[As a technology company] we're at the forefront of an appetite. My internal customers are technologists. They know what tools exist, they look at our internal portfolio and say 'We have Wyse and SonicWall and all these things to provide a good consumerization experience.' The business side is developing these tools for external users and we're trying to work together to provide the same options for our internal customers.

For example, we rolled out the connected workplace for employees some time ago. We've gone from a facilities perspective to a mobile, work-from-home environment. Our employees want mobility devices, they want consumerization, they want to have just as good an experience in the work environment as they do at home.

The Path to Innovation


Innovation is easier said than done for many IT organizations. What were your first steps?

First, we took the pulse of the company. We asked: What are the things that we as the IT organization can do to drive efficiency, drive innovation, and drive value creation? We talked to our business partners, and said 'What is it that we can do to make people more efficient, more productive and have higher morale?'

The subject of tools kept coming up. Work is no longer nine-to-five. I call it '9 a.m. to 9 a.m.' because we're a global company. When we asked our users 'What alleviates the stress and challenge?' the answer was 'Give me the best tools I can get. When I'm in work environment I want to be able to get on YouTube, get my email, surf the Net for ideas.'

Those are all consumerization experiences. The challenge for us became: How do we satisfy the client, satisfy the organization and business, and keep our environment protected and our data secure?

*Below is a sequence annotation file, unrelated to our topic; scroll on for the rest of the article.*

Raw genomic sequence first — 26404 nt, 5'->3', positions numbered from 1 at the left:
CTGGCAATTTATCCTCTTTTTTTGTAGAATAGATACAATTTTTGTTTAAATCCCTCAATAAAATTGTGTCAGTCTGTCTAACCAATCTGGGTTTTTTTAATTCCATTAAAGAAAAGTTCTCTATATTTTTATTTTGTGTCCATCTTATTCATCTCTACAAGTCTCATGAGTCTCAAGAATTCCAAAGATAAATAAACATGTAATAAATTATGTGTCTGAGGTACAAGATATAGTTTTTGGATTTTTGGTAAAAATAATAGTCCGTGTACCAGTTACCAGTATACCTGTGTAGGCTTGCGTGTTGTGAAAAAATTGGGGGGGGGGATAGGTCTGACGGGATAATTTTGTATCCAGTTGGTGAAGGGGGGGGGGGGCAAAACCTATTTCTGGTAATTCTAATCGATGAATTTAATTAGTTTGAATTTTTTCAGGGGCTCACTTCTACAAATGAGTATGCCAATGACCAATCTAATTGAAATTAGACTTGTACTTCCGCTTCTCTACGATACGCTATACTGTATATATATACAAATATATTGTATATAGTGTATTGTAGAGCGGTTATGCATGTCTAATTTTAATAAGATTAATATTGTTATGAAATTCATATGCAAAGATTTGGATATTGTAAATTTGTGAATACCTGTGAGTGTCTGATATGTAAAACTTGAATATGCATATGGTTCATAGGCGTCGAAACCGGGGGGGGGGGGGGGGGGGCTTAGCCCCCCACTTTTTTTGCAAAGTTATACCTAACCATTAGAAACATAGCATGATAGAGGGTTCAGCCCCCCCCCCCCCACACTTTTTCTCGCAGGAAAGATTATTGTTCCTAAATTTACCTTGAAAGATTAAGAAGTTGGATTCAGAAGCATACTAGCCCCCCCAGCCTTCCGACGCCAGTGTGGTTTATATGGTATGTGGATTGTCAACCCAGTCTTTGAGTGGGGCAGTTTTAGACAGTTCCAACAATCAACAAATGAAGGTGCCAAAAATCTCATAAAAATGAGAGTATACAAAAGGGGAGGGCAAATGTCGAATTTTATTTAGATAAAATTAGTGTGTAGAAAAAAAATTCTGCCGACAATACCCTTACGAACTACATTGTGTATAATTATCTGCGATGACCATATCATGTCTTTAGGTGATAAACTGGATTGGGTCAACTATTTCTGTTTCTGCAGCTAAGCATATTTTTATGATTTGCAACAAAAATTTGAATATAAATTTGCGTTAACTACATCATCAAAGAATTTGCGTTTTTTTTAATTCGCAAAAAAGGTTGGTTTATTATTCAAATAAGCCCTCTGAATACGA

Then what we did is we came in and said how do we do this and start with 'Yes.' Everybody is always very quick to tell you why you can't do something. We shifted the mindset. We said, let's start with 'yes.'

What was the effect of taking this approach? Did it succeed?

Among the successes we've seen so far is the fact that we have a BYOD policy for smartphones. To date, 10,000 employees have brought in their own devices. We support iOS, Android and Windows, We're now moving into BYOD on laptops and tablets. It all starts with asking 'what does the consumer want?' For example, inside sales people who are constantly on queues and calls have a much higher demand for network bandwidth and reliability versus the casual programmer who is working at home. We classified all our users to make sure we're satisfying mobility and bandwidth requirements based on their needs.

Once we identified the classes of users we put out policies and procedures appropriate to each group. The effort is very focused. That's all for very good reasons: The security of the company, and controls on what happens to our information. People want freedom of selection and the lines between business and IT are blurring, so how do we enable this and still protect data and security.